It’s safe to say that the Civil War isn’t known as a particularly peaceful conflict with little bloodshed. Furthermore, mention of the words “Civil War hospital” brings to mind images of blood-soaked doctors moving from soldier to soldier and chopping off wounded limbs with reckless abandon. The soldiers themselves cry out in agony until infection caused by the use of an unwashed saw kills them an hour later.
But the gory mental images of arms and legs sitting outside medical tents don’t show the full picture. Historians are taking great strides to use the full body (sorry) of evidence to show how the Civil War hospital experience was much more nuanced. What’s even more interesting and misunderstood is the fact that women played a vital role in Civil War medicine.
For much of the early 19th century, medicine looked like it did in the 18th century. Male doctors traveled to the sick or wounded and treated them at their own homes. They used fun tools like leeches and techniques like bleeding.
The mid-19th century saw a major step forward in medicine thanks in large part to women! During the Crimean War (1853-1856) Florence Nightingale helped revolutionize nursing and its role in military medicine. The Englishwoman’s 1860 book, Notes on Nursing, was based on her experiences and soon crossed the Atlantic.
The U.S. government quickly picked up these lessons–largely thanks to another woman, Dorothea Dix. Initially, women weren’t welcome at military hospitals and nursing duties were handled by convalescing soldiers who were too weak to return to their units. Dix was efficient, organized, and so strict that she earned the nickname “Dragon” Dix!
Nurses serving under Dix were required to:
- Be between 35 to 50 years old
- Be healthy
- Be matronly, educated, and have habits of sobriety, neatness, and industry
- Dress in only grey, black, or brown and without any ornamentation like jewelry
- Present certificates of qualification and good character
- Have previously had the measles
Clearly Dix ran a tight ship, but these rules were there for a reason. Dix wanted to discourage any potential hospital romances and make sure her teams were always focused solely on the task at hand. Female nurses drew on traditional societal roles of running households and caring for families, but their actions also led to increased esteem for nurses as an entire profession.
The professionalization of nursing simultaneously occurred with the modernization of the hospital system. For much of the early 19th century, wounded men were left to fend for themselves unless carried off by a comrade. By mid century, the very first Ambulance Corps was established and a system of triage for casualties was set.
The novel triage system was a way to efficiently get wounded soldiers to where they needed to be for each stage of their recovery and looked largely like this:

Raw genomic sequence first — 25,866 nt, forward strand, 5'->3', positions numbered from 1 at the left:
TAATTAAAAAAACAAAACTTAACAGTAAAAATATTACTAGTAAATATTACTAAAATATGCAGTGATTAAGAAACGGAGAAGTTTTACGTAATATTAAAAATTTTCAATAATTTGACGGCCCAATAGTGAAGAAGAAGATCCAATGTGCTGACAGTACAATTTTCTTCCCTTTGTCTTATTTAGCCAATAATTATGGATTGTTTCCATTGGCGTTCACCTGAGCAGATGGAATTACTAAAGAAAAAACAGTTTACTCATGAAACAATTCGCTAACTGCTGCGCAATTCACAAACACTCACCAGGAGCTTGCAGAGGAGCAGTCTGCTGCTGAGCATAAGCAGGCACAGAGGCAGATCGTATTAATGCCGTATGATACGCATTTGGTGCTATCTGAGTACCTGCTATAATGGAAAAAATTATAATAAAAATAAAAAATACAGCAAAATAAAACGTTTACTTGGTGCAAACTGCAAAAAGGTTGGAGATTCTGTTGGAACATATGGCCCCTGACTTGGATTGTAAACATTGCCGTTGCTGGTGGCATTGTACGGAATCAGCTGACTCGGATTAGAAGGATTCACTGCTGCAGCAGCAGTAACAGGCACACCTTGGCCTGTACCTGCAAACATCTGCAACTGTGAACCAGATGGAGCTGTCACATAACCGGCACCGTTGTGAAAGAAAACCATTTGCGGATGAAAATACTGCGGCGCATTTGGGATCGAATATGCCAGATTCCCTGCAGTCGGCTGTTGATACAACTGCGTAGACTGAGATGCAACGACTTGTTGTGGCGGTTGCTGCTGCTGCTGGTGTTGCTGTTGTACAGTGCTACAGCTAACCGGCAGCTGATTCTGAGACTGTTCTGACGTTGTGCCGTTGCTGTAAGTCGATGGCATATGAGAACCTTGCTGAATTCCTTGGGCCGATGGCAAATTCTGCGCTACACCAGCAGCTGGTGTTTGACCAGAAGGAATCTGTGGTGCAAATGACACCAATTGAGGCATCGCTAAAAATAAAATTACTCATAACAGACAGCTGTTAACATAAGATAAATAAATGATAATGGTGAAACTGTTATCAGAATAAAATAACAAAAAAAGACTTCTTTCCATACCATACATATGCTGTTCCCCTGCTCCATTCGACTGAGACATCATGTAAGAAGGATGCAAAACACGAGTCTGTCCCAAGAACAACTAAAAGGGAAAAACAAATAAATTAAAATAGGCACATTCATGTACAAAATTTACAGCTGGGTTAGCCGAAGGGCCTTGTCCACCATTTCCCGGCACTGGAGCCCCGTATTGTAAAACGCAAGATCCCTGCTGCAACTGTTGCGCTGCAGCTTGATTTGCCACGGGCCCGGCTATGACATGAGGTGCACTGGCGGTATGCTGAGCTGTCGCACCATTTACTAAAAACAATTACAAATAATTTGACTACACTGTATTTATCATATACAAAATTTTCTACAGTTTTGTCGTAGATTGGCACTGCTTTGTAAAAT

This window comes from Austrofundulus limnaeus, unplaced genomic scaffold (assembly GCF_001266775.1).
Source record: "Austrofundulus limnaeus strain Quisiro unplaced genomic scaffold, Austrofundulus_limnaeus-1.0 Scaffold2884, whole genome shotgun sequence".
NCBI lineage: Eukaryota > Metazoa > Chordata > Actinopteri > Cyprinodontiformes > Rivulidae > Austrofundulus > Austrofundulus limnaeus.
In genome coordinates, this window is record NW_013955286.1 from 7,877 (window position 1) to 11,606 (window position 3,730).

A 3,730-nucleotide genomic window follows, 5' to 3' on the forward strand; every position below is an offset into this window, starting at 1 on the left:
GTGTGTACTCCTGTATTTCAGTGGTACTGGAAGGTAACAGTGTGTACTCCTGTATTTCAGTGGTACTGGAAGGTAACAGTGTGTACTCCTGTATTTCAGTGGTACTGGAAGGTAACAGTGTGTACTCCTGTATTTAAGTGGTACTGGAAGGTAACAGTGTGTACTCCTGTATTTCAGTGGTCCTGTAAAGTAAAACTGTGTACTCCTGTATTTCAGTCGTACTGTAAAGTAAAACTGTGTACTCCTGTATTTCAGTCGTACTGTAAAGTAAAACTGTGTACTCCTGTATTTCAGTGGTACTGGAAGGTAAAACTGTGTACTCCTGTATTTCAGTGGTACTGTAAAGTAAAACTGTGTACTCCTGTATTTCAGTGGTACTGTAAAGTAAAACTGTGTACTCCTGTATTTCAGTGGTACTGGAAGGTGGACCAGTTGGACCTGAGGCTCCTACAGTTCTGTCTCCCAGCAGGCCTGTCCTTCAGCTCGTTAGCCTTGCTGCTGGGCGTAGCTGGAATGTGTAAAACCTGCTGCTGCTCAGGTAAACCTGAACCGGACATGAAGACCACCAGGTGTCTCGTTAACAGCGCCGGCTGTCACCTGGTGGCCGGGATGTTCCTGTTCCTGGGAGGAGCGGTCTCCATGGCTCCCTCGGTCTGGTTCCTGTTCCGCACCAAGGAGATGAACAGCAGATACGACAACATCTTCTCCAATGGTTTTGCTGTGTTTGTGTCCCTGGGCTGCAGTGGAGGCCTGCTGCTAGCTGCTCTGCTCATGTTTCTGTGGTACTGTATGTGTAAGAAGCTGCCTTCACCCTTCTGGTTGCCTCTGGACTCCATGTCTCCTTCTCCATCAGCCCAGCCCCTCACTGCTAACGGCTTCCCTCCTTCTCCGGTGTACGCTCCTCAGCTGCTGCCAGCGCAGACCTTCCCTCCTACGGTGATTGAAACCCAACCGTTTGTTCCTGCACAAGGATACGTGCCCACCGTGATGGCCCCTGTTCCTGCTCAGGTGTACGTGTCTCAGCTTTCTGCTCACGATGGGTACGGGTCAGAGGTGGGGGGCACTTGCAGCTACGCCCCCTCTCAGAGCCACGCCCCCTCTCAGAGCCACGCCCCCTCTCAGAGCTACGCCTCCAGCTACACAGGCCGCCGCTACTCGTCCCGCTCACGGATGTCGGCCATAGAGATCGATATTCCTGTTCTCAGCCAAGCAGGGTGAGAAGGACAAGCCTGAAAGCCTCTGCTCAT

- Field Dressing Station – located on or near the battlefield. Medical professionals would apply initial treatment and dressing.
- Field Hospital – near the battlefield and usually in structures like homes or barns. Emergency surgery would be conducted here if necessary.
- Large Hospital – further away from the battlefield, these hospitals provided long term treatment and convalescing. 
The thought of a Civil War hospital might muster images of smelly, cramped, and dingy buildings more akin to a torture chamber than our modern hospitals. But in reality military hospitals saw major innovations to improve the health and experience of their patients. In many ways, this was helped by the U.S. Sanitary Commission.
Founded in 1861, the Sanitary Commission coordinated thousands of volunteers who raised millions in donations and medical supplies. Although administered by men, women comprised the majority of volunteers. On the ground, the Sanitary Commission sent inspectors to monitor the cleanliness of latrines, water supplies, and cooking facilities.
The Commission also did things like set requirements on how hospitals should be structured. Rows of open windows were installed toward the tops of vaulted roofs. These allowed for ventilation of unpleasant smells, temperature moderation, and plenty of bright light to flood the hospital.
Inside the hospitals, soldiers were able to convalesce in relative comfort. Soldiers rarely had to “bite the bullet” during surgeries. In fact, anesthesia was used in about 95% of all surgeries!
Chloroform and ether were already well known and used widely by the mid century. While occasionally not available for Confederate forces due to the effective Union blockade, the vast majority of amputations and other surgeries occurred under a carefully administered anesthetic.
There are a lot of misconceptions about Civil War medicine, hospitals, and the role of women during the conflict. For many, there’s still the image of soldiers crying out in agony, taking a swig of whiskey to numb the pain, and then biting the bullet as their arm is hacked off by quack doctor. While infections killed soldiers often, medicine wasn’t quite as barbarous as many think.
Even Abraham Lincoln recognized how important women were to the war effort as a whole. In 1864 at the Sanitation Commission Fair, Lincoln stated, “If all that has been said by orators and poets since the creation of the world in praise of women applied to the women of America, it would not do them justice for their conduct during this war. I will close by saying this, God bless the women of America!”
- “Major Jonathan Letterman: Father of Modern Battlefield Medicine,” American Battlefield Trust, https://www.battlefields.org/learn/biographies/jonathan-letterman
- Featured image courtesy of the Library of Congress. Citizens volunteer hospital corner of Broad St. & Washington Avenue, Philadelphia / des. & lith. by J.Queen ; P.S. Duval & Son Lith. Phila. Pennsylvania Philadelphia United States, 1862. https://www.loc.gov/item/98519871/.